The Doom that Came to Robo
So here we go with the second installment of the Shadow from Beyond Time story line.Â If you thought the first issue didnâ€™t have enough of the fighty-fighty, and the laughy-laughy, then youâ€™re going to be pleased as Punch (although without the murder and infanticide), as Robo and Charles Fort attempt to bring down the monster Lovecraft with a roadster and a couple of lightning guns.
As many readers pointed out, the first issue in this volume leaned a bit on the wordy side, but I thought it was necessary to set up the big plot for this arc and to make it clear why H.P. Lovecraft turned into a demon from beyond that wants to devour the Earth.Â This issue tones down the talk and cranks up the action as Robo and Fort take to the streets chasing down the beast in hopes of getting it, before it gets them.
I like this change in style as it showcases Brian Clevingerâ€™s ability to write necessary dialogue as well as action packed sequences.Â To sweeten the deal, this issue also features a hilarious exchange between Robo and his â€œdadâ€ Nikola Tesla over the very first wireless telephone.Â If youâ€™ve ever thrown a party when your parents were out of town, and then had your parents call during the height of the event, then youâ€™ll appreciate what Robo is going through.
Once again, this issue features a blend of pop culture and historic references, as well as ties to previous series.Â During our interview with Clevinger and Wegener, I asked when this series takes place, and for those who are keeping track of the timeline, this story does indeed occur after the attack by Rasputinâ€™s ghost.Â I especially like the historical research that once again went into making this story a reality as Clevinger took the time to figure out a way to make Wardenclyffe portable, and Wegener for drawing clothing and automobiles appropriate for the time.
For Scott Wegener, he continues to make the horizontal storyboard layout of the issue work very well, staging the characters and â€œcameraâ€ in a way that fills the frame without a lot of empty space. The layout is especially effective when the issue finally hits a huge double-page spread that shows the immense size of the monster.Â The monster flips and changes shape through the issue (as it should), so sometimes it looks like the symbiote T-Rex from Wolverine, and other times it looks a bit like the Cloverfield monster.Â Regardless, I like the creature design, and the moment at the end when the monstrosity shouts out Roboâ€™s name is particularly interesting, as it is left up to the reader to decide if it is the mind of H.P. Lovecraft speaking out, or if the creature has something greater in store for our hero.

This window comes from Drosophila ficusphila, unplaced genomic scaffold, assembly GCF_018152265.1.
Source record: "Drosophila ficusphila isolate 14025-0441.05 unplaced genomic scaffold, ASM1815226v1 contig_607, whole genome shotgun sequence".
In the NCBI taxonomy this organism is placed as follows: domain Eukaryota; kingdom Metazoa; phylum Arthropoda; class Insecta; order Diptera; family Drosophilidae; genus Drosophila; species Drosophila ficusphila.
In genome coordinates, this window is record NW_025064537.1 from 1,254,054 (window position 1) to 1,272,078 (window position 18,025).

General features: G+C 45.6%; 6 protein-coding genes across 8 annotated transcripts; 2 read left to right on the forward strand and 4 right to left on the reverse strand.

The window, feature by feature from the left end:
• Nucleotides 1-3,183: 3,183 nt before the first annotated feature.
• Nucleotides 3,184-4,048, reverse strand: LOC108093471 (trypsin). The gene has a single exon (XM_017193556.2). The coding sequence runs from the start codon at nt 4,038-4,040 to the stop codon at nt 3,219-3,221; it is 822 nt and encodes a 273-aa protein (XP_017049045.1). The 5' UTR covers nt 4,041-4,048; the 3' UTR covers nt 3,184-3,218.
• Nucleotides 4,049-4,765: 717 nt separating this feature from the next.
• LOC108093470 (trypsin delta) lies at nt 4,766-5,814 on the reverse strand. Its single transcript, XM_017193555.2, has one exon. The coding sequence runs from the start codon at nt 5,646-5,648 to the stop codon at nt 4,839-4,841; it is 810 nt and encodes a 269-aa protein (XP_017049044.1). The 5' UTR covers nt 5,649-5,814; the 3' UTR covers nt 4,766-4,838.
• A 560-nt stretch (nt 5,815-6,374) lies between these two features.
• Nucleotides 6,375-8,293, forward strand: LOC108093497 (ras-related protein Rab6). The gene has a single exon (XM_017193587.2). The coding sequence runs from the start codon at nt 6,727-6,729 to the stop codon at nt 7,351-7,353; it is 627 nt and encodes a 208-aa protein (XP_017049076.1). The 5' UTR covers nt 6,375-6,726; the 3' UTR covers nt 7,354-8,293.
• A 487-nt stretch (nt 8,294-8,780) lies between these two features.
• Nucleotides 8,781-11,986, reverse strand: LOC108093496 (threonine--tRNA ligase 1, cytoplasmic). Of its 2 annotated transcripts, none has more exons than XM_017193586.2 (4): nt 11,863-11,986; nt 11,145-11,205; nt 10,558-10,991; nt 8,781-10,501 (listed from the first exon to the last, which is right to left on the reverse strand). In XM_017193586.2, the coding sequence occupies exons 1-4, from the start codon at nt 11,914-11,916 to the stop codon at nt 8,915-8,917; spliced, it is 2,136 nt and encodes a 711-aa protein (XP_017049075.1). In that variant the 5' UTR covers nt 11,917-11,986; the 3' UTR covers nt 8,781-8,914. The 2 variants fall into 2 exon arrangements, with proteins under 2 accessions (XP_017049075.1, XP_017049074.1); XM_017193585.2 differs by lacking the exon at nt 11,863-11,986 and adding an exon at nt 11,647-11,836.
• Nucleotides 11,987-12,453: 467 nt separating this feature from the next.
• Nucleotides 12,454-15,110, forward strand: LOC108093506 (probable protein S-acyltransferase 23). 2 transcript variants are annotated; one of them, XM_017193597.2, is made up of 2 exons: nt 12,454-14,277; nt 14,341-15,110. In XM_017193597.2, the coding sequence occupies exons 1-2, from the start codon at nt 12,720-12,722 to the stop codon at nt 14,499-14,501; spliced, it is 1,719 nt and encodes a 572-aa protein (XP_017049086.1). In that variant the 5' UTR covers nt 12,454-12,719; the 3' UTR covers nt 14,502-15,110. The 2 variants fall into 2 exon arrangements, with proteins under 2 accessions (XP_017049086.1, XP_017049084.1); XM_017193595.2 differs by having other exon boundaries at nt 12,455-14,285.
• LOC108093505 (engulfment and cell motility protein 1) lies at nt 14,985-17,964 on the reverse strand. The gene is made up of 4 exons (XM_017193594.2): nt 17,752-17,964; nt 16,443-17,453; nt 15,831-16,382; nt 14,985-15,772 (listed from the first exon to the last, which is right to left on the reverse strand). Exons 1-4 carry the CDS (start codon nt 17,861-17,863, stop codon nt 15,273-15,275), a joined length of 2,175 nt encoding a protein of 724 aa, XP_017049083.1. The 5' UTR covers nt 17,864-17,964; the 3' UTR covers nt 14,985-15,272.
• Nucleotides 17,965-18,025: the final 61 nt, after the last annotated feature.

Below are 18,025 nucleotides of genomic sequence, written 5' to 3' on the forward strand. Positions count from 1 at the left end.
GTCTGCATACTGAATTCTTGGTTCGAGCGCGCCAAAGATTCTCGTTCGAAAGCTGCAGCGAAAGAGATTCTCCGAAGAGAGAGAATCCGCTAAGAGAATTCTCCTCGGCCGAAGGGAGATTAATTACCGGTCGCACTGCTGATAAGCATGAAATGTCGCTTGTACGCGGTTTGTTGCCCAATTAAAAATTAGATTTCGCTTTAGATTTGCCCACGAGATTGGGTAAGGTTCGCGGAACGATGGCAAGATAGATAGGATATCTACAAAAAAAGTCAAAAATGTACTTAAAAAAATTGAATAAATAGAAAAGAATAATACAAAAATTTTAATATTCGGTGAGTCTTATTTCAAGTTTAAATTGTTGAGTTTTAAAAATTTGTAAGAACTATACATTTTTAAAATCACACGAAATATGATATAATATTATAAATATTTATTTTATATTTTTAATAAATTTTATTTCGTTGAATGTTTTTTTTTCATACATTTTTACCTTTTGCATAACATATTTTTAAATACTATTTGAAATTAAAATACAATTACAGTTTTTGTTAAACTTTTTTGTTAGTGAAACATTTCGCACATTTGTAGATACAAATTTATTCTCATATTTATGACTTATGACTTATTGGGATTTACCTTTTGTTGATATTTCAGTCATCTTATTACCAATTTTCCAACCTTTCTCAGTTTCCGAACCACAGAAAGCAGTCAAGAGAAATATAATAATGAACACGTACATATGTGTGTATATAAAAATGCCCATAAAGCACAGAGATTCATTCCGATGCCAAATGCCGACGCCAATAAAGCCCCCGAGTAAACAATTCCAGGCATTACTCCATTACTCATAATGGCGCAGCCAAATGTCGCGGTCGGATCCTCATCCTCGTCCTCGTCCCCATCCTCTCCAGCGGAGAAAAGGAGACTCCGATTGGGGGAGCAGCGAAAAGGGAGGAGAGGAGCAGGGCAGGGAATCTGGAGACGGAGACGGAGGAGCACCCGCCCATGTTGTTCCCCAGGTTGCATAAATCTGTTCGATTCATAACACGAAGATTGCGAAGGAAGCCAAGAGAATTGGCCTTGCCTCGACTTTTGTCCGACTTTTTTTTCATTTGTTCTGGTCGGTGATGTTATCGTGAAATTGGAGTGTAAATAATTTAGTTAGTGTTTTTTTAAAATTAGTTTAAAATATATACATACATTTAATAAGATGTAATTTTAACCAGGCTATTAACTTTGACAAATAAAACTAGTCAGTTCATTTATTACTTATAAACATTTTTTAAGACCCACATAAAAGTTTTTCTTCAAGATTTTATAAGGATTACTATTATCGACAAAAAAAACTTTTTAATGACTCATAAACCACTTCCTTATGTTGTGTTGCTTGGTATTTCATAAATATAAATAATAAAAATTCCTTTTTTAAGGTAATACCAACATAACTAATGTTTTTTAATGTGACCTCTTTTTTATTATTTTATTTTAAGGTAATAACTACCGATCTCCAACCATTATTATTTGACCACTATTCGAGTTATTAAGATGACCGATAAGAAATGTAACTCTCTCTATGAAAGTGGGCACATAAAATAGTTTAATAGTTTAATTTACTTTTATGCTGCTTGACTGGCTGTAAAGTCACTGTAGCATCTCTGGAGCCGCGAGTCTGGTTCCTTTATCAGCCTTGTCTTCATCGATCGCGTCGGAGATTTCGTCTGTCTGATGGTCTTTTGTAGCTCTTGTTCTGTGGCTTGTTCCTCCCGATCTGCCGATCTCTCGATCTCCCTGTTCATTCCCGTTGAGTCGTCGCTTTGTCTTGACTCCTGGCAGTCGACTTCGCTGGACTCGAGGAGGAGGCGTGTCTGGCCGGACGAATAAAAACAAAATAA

The issue ends in a big cliffhanger, but it doesnâ€™t work as shock as we know Robo is alive and well in the future.Â Thatâ€™s probably my biggest problem with the issue, but it still works to prep readers for the third issue.Â There is also a flashback moment at the beginning of the issue, that essentially reprints one of the pages from the previous issue.Â Itâ€™s a really great way to do a Previously… moment, but this storytelling bit is made redundant as there is a story synopsis on the credits page.Â Itâ€™s a disappointment because it is one page less of story action, and itâ€™s going to play havoc for readers of the trade as it will appear to be a page that is printed out of order.Â I like the flashback page, but I think Red 5 and the creative team need to decide which method they will use in the future.
Save for that minor issue with the issue, Atomic Robo #3.2 does an excellent job of advancing the story, showcasing the humor in a terrifying situation, and setting up the next chapter in this adventure.Â Atomic Robo: The Doom that Came to Robo earns 4.5 out of 5 Stars.